(March 2019) – “I chose to wait until hearing from all called to appear before the Justice Standing Committee on the SNC Lavalin issue before giving my personal opinion on the recent resignation of former Minister Jody Wilson-Raybould and Minister Jane Philpott,” stated Dr. Wilton Littlechild, Grand Chief of Treaty No. 6.
“I am deeply saddened with the resignations of these two hard-working, dedicated individuals, who have worked tirelessly on issues impacting out First Nations from the federal government level. While Ms. Wilson-Raybould herself is a First Nations person, I do not automatically support her for that reason; I have seen her take the role as a member of Parliament for all Canadians, not just the Indigenous peoples as I did when I was an MP. As another lawyer by profession, she is aware of the Rule of Law and has maintained the ethical requirements as a lawyer, and even more stringently enforced as an indigenous person as demanded in our cultural teachings.
“Dr. Philpott was an outstanding Minister of Indigenous Services Canada as I witnessed her taking a humanistic view of the issues impacting our Nations and our Treaty citizens, particularly the children. It was a loss to us when she was moved to Treasury as there was more to do on the files she was working on with our leaders. Both would be a great loss to our country. In fact there could be a severe backlash on Indigenous issues because of the way this matter was handled.
“I commend both of these Members of Parliament for taking a stand in what I would definitely say is a path to Reconciliation, standing up for what they believe in. It is not an easy task to do this, to go against the Party; I do not believe either should be penalized by the Prime Minister nor their Liberal Caucus. Instead I would recommend the Caucus look at Reconciliation as a way to heal and move forward within their Party.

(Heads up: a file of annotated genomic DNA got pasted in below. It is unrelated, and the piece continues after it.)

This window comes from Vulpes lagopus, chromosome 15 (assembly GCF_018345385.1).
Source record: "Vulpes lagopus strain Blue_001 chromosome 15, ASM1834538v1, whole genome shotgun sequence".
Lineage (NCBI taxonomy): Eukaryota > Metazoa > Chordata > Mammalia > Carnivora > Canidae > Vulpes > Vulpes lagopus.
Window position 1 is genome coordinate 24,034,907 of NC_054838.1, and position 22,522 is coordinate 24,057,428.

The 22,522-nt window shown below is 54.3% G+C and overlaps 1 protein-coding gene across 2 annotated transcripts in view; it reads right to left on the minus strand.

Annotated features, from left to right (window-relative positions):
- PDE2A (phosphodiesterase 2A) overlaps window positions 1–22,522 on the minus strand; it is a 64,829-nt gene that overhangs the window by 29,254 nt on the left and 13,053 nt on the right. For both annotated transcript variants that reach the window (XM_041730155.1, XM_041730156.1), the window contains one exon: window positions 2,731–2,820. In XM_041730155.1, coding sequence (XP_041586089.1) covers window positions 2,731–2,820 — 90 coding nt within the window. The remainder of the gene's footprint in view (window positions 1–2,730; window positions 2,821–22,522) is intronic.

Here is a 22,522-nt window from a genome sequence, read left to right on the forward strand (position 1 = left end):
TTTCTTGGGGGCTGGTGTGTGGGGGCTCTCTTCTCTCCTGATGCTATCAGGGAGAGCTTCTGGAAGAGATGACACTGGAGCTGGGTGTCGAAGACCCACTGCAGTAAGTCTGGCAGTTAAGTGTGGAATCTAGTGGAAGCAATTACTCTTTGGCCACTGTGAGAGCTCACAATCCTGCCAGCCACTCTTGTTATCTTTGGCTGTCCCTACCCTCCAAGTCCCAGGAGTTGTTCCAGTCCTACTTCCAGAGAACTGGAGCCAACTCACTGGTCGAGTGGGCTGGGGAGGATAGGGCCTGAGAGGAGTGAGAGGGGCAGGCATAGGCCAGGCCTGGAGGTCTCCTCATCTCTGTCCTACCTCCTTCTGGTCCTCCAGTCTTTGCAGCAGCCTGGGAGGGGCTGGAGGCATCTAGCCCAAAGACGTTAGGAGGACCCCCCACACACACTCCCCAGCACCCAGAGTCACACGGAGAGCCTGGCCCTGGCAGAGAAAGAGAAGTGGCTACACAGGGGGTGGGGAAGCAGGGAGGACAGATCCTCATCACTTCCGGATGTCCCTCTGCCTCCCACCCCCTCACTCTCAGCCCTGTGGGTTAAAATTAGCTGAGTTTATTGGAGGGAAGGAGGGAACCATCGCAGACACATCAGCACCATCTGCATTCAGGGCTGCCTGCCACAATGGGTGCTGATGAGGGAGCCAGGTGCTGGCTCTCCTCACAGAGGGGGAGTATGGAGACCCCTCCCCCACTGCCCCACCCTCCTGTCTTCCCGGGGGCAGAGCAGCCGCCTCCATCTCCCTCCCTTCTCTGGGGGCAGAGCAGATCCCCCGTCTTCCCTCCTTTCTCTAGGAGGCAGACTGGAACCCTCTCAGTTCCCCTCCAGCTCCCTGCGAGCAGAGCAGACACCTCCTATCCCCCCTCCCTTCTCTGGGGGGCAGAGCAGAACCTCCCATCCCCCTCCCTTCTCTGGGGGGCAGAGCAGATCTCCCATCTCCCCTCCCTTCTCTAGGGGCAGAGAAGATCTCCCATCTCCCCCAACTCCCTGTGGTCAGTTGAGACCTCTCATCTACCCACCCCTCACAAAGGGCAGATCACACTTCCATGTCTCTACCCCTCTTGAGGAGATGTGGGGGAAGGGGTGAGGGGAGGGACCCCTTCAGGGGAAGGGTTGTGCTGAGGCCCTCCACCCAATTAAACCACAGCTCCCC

“In listening to the testimonies offered, I do not see the argument of lost jobs as the issue when it was also reported that the unemployment rate is at its highest. I would question whether those employed by the company are supportive of their employer having learned of the corrupt practices implemented, including the threat of moving out of Quebec if not provided a deferred prosecution agreement, when the company is bound by an agreement not to move through 20124 with the Quebec’s pension fund manager (the Caisee de depot et placement du Quebec). I would also question why the testimony of the former Principle Secretary was not conducted under oath; I find it difficult to believe he had not known of the decision of the former Attorney General until her testimony when he had been present at meetings with her.
“But setting that aside, as a former Vice-Chair of the Justice Committee for five years, Commissioner to the Truth and Reconciliation Commission of Canada and having worked on the UN Declaration on the Rights of Indigenous Peoples, I am disheartened that the actions taken have come to over-shadow important work undertaken to correct past wrongs, to find a way to reconciliation and to uphold the minimum standard of rights for my fellow Indigenous peoples in Canada and around the world. Eight months ago we studied and proposed a National Council for Reconciliation and nothing has happened to our recommendations. My deepest concern and regret now is that reconciliation was just another another façade.
“I urge the Prime Minister to set aside pride and to reach out to these valuable former members of his Cabinet and heal within the Liberal Caucus for all Canadians to advance in these days and months ahead of us. I extend my hand to Prime Minister Trudeau, as representing the government for the Crown we entered into Treaty with, should he wish to find a path to true reconciliation.”
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